Briefly: The Crow is one of a few reboots that has had a very halting development process over the last few years. The James O’Barr comic, about murdered musician Eric Draven, who returns from the dead to avenge his killing, and that of his young wife, will reportedly star Luke Evans when cameras finally roll under the direction of by Spanish helmer F. Javier Gutiérrez.
A new rumor, from Schmoes Know, now says that The Walking Dead and Boondock Saints actor Norman Reedus is now set to play a guy named James in the reboot. Who is James? Good question! Given the roles that Reedus often plays, it’s easy to suspect he’ll be among the crew of malcreants that Draven faces upon his supernatural return to the land of the living. But given the dark world of the story, he could end up doing just about anything. And, frankly, given the number of times The Crow has faltered in the past, until an official start of production announcement hits there might not be much reason to ponder the question too deeply.
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Briefly: A remake of the French thriller Tell No One, which involves murder and layers of deception, has been in the works for years, with a variety of directors including Ben Affleck and Andrew Dominik attached to the movie. Now Gavin O’Connor (Warrior) is in talks to make the movie as a follow-up to Jane Got a Gun. Chris Terrio scripted the remake,
Here’s a synopsis of the original film: Eight years ago, pediatrician Alexandre Beck (François Cluzet) was the prime suspect in his wife’s murder. He’s put all that behind him, but now that two dead bodies have been found near his home, he’s suspected of wrongdoing once again. The case takes an unexpected turn when he receives an anonymous e-mail showing his wife alive — and eight years older — instructing him to “tell no one.” [Variety]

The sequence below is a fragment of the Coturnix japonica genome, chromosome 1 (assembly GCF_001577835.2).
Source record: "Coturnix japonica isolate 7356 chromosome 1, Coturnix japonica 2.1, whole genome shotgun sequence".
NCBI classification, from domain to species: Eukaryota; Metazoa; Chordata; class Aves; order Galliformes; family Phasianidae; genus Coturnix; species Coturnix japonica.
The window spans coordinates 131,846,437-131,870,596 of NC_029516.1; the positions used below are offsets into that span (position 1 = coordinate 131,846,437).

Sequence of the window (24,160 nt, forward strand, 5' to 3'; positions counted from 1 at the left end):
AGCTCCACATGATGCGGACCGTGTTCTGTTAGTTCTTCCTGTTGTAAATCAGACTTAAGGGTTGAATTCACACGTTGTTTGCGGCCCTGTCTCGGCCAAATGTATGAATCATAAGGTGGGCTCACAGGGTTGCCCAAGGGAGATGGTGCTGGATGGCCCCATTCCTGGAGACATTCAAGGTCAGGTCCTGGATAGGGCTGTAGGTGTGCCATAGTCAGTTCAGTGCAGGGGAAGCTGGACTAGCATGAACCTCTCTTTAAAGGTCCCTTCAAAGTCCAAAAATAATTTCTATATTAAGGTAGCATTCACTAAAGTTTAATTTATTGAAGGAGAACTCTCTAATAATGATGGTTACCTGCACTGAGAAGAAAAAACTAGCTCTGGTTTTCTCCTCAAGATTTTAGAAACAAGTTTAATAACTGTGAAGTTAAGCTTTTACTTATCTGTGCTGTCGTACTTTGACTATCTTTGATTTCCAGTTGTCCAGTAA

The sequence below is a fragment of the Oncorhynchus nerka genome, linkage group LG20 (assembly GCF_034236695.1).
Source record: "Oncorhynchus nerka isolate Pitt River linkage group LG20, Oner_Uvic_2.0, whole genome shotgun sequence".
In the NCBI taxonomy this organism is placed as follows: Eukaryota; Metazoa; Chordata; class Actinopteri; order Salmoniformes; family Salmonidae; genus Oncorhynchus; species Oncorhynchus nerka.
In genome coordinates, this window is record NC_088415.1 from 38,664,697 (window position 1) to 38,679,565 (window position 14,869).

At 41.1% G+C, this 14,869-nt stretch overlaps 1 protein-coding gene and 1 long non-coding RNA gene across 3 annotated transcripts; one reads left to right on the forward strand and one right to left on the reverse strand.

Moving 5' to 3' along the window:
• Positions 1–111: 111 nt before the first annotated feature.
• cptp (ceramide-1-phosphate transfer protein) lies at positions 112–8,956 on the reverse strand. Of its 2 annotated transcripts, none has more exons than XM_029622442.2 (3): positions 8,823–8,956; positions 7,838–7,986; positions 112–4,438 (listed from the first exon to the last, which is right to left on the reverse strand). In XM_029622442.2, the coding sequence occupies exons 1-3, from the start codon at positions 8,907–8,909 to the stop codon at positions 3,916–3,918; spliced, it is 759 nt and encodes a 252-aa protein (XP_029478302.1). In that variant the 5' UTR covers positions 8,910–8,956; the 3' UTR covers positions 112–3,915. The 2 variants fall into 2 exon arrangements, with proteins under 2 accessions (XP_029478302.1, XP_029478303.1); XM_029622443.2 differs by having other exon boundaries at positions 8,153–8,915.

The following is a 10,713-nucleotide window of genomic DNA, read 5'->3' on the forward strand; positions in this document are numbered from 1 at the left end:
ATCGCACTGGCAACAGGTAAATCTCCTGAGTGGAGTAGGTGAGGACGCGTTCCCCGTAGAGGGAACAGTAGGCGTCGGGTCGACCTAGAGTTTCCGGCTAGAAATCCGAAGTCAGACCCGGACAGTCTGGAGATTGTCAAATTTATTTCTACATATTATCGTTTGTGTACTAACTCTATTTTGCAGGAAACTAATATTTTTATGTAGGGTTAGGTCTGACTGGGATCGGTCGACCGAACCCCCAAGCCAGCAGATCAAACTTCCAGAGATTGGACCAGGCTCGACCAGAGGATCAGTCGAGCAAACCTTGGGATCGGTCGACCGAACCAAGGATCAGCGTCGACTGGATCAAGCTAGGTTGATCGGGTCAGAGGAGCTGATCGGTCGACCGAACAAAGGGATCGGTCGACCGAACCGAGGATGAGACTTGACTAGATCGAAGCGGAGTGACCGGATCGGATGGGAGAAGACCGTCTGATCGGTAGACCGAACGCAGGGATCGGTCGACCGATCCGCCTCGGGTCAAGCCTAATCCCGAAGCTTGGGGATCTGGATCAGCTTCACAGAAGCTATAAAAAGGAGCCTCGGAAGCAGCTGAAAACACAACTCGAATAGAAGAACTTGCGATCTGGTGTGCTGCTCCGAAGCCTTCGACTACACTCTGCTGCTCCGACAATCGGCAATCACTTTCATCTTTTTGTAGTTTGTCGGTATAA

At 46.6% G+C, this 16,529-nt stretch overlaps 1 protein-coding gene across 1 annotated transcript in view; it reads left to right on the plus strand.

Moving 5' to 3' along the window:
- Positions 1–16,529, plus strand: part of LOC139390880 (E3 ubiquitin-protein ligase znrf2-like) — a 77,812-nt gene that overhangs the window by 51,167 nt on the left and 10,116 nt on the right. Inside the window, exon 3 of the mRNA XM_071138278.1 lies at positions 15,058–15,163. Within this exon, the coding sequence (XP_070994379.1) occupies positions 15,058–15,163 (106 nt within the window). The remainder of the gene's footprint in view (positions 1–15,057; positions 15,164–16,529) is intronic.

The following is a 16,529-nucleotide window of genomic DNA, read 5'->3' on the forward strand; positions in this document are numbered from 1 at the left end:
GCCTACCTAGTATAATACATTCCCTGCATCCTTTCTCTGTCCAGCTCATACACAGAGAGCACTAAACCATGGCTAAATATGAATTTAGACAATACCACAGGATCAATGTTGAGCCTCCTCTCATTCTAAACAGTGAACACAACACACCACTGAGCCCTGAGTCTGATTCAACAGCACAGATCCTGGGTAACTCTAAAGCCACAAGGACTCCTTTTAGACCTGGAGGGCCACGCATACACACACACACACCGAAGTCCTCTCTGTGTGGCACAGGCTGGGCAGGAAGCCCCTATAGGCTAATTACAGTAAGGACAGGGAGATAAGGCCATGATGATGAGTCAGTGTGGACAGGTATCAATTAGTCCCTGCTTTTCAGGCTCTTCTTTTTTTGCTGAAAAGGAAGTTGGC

The classic genre movie studio, Hammer Films, is dipping back into its history for a chilling upcoming film. They’ve decided to remake their 1957 film The Abominable Snowman about the mythical creature called the Yeti who lives in the Himalayas.
In the original film, a group of scientists traveled into the mountains looking for the creature, but this modern take will have a slightly different spin with more horror elements. Matthew Read and Jon Croker are writing. Read More »
Posted on Thursday, November 21st, 2013 by Angie Han
The Secret Life of Walter Mitty isn’t a fantasy movie per se. There are no hobbits or house elves, and when Walter needs to get from New York to Greenland he hitches a ride on an airplane, not a friendly dragon. But the world inside Walter’s head is a different story, as demonstrated in the latest clip from Ben Stiller‘s fanciful drama. Check it out after the jump.
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Posted on Wednesday, November 20th, 2013 by Angie Han
Most of the Robocop marketing so far has focused on, well, Robocop (Joel Kinnaman). But before he was Robocop, he was a plain old human known as Alex Murphy — and as the latest international trailer reminds us, Alex is lurking inside of him still.